I work at a company that is technically a club, with several million members. The money doesn’t go to shareholders. It doesn’t even go to the members. All profit is used to fund projects to better society. You could also define a company’s goal to keep as many people as possible employed. Or to provide a certain product or service as cheaply as possible. But capitalism doesn’t accept that. Companies have to make a profit, and have to grow. The government actively uses taxes to force companies to grow, to borrow money, to fit into that capitalist mold.
Isn’t it interesting that Twitter can choose to fire half their staff but they cannot fire their shareholders or their bank? ‘Sorry, we’re not making a profit, it’s nothing personal, but we’re not going to pay these loans back.’ That’s unacceptable, and punished by law, but firing people isn’t. But we pretend the shareholders are the ones taking the most risk.
We’ve geared up a society where property is legally more important than people.
In the end, it comes down to a power balance. As I stated above, when you are on an equal footing, parting ways is fine. Firing people isn’t a very painful thing if you have another job lined up, or social security safety nets in place.
But, of course, we’ve been eroding those for decades, in most of the western world. We’ve changed the laws to funnel money to shareholders and pretend that there isn’t enough to fund social security. Because it helps companies if there is no safety net. The larger the labor pool, and the worse the social safety net, the lower the wages can be, and the more profit you can make. It puts more power into the hands of those with money.
As Jim Sterling often says ‘they don’t want some of the money, they want all of the money’. We’ve set up a society where the power lies with whoever has the most money. And we’ve largely completed the feedback loop where those with the most power can also automatically make the most money. That feedback loop pushes societies to becoming oligarchies.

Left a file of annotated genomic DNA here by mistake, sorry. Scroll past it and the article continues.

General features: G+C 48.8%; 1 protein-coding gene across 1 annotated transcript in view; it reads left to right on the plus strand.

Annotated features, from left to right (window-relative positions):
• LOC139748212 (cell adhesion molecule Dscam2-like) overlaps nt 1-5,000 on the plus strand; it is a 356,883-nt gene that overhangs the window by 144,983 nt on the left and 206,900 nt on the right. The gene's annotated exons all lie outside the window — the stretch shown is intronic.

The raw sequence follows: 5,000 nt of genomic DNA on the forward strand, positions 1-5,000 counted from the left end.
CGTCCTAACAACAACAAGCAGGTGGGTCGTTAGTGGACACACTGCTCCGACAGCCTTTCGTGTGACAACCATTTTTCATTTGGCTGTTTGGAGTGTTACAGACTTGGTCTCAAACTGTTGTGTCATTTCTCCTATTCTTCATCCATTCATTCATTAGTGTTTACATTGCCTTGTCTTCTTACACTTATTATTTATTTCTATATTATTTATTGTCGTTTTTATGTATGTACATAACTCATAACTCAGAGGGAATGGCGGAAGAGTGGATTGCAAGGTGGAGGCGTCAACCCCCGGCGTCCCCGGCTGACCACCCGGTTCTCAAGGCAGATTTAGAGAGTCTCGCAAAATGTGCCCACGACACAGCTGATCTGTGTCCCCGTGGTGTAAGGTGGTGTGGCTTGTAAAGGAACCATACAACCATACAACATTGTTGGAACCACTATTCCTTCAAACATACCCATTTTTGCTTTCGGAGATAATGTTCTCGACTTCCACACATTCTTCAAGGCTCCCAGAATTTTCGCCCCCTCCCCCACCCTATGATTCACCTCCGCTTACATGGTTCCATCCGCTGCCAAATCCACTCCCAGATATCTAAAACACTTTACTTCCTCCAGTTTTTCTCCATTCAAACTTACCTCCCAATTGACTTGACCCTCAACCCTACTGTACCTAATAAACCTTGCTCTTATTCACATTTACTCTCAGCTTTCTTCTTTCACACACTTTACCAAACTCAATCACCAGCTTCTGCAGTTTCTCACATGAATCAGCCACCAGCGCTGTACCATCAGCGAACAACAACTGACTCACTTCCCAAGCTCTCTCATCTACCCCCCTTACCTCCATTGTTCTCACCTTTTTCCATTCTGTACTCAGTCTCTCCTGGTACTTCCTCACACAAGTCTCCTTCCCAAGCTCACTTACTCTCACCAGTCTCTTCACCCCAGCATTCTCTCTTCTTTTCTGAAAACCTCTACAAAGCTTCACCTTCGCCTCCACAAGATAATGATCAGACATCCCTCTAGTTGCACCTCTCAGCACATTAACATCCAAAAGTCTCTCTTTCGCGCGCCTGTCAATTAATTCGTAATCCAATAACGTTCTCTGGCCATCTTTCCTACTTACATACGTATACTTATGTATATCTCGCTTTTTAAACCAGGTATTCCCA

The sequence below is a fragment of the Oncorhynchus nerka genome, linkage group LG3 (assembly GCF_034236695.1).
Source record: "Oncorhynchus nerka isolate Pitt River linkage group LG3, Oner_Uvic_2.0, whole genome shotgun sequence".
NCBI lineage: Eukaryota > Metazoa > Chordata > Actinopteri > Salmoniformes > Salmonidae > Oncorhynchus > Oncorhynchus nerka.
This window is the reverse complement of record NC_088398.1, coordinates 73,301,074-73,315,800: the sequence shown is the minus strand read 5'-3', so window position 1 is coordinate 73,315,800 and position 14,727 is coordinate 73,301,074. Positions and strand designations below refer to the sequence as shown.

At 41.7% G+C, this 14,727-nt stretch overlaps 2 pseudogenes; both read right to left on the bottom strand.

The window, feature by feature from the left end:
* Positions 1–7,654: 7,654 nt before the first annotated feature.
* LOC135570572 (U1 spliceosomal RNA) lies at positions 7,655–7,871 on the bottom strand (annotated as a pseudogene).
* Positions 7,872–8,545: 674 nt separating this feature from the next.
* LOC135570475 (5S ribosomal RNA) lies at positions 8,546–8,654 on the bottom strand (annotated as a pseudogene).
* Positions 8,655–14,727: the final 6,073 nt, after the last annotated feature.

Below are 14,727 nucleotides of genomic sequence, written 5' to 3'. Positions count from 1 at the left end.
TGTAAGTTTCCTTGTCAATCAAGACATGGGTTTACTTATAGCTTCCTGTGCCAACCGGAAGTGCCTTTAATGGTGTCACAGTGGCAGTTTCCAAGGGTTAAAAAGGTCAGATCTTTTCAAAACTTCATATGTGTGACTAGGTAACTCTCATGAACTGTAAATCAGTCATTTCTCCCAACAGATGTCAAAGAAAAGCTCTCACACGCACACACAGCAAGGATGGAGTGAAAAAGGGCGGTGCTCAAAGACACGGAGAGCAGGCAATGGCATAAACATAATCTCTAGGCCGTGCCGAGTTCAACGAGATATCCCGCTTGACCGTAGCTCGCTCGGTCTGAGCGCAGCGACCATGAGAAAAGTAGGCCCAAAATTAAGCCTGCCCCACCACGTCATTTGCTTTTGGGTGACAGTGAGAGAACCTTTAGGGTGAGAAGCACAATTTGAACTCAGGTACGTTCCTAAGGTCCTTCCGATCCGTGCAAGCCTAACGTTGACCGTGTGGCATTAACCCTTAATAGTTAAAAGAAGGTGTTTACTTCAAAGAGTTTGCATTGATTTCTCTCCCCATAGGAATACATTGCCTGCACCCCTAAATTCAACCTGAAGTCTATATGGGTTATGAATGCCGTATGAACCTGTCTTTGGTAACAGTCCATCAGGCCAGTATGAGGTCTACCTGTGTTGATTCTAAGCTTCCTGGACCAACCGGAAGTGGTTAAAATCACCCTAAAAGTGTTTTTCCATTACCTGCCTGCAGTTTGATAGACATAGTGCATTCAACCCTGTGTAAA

Elon Musk has used billions of dollars to loan even more billions, to buy Twitter and have Twitter itself pay for their own takeover. He’s now going to use laws and profit-mongering to make more money, over the backs of tens of thousands of people’s lives. Like he did before and will try again. And he gets the power to influence elections to boot. The past has proven he will use that power to undermine people’s rights even more.
So what power do the rest of us have? Democracy is always about the power of numbers. If large numbers of people unionize, businesses can be brought to heel. Voting a government in place to fix things can change things. There are a lot more poor and middle-class people than there are ultra-rich people.
Unfortunately, a century of capitalist indoctrination and misinformation has convinced a lot of us that those mechanisms to take money from the rich will actually hurt poor and middle class people. A kind of Stockholm syndrome for capitalism. But in reality it’s only because the entire system has been rigged to push profit losses to those poor and middle class people and the profits to the rich.
Of course that might lead to a darker outcome eventually. People can also pick up pitch-forks and make their displeasure known by bringing down the system. It’s already happening. That results in suffering, with time periods like the french revolution and russian revolution standing out. The wise lesson for the all of us should be that pushing the masses to breaking usually leads to death and suffering. Bad outcomes for all are almost guaranteed.
So, vote, unionize, and speak out against mass layoffs.